Oh, you say, yes, of course. I do know some dogs who seem to get in other dogs’ faces too often.
Well, my lovelies, in this case I’m talking about bullying “in dogs.” The people, not the dogs themselves.
Do you know a bully? It’s come a long way from the recess yard, but not so far at all.
Bullying is a relationship that takes advantage of a perceived imbalance of power, and works that imbalance to the bully’s advantage. Bullies work really hard to feed your perception of the fact that they’re powerful and you’re weak. They flip back and forth between setting themselves up as your only friend and then tearing you down so you stay near them. They want you to think that nobody else will “save” you, which gives them continual power over you. Sometimes the main target is actually someone close to you, so that you’ll drop your relationship with that person and become more closely attached to the bully.
Bullies are the ones who will sell you a dog and then break majors to avoid letting you finish that dog. Bullies will insist that you breed to their dog and then tell you that none of the puppies are worth keeping… oh, except maybe I’ll take this one home with me, as a favor to you, to see if maybe by some miracle I can finish it for you. Bullies will offer you “chances” and tell you that nobody else ever would – the “chance” to finance one of their breedings, the “chance” to sponsor a special, the “chance” to whelp a bitch for them – all of these are legitimate relationships as long as the partnership is equal. You know you’ve been bullied when it’s your pocketbook that’s empty and they’re the ones with the show pick, the breed points, the puppy buyers. If, five years down the road, nobody knows that you had anything to do with it – you’ve been bullied.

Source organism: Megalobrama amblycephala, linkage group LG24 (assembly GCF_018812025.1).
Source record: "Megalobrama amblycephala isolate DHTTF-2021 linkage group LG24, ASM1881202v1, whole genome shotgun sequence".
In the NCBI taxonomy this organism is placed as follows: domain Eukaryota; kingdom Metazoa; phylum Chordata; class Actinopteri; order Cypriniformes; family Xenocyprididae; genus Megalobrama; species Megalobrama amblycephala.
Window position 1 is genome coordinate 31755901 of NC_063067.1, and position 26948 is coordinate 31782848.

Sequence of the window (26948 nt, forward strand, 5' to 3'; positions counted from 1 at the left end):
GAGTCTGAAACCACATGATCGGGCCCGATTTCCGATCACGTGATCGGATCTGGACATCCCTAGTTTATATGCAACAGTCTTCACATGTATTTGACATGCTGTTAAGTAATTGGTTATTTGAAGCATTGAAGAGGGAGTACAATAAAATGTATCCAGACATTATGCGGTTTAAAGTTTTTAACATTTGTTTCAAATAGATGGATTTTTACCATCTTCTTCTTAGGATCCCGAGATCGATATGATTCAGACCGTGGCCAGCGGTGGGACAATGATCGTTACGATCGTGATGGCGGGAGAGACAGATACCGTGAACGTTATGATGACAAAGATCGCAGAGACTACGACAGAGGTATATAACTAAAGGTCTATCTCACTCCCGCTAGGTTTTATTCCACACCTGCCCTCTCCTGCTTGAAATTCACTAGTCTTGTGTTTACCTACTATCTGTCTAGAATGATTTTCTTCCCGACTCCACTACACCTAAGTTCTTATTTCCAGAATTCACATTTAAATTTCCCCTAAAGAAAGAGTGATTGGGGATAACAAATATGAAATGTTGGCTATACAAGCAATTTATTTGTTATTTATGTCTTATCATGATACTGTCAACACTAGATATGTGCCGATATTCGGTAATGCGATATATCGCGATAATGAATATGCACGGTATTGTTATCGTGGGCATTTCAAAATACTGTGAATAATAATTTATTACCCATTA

This happens in dogs ALL THE TIME. It’s a topic that’s near to my heart this week because one of my friends – NOT IN CARDIGANS; THIS IS NOT A “BLIND ITEM” THAT TARGETS A CARDI PERSON – spent years doing what she thought was cultivating a relationship with an extremely high-profile breeder. “Chances” and “favors” trickled out regularly – your bitch is awful, but you can breed her to my special. I’d never breed that dog, because he’s terrible, but you should enter him in the specialty to make points. Be sure to get in your fee for this show, because the judge will be sure to like your puppy… oh, I’m sorry, I couldn’t make it at the last second; did that break the major? Every time my friend got fed up and said “That’s it, I’m out,” the high-profile breeder would be back, with some delicious favor, a rekindling of the love, compliments and puppy party invitations. YEARS invested in this “mentorship” and in the end all my friend has to show for it is an uncomfortable feeling that she’s been had.
It’s absolutely vital to find mentorship in any breed. You DO start at a lower level, and you MUST be humble enough to take advice. But a mentor sees you as an equal, just an uneducated one. Nothing makes him happier than when you take a dog into the ring and beat his dogs. A bully never wants you to get that far – you can succeed, as long as you don’t come anywhere close to outstripping or even equaling them.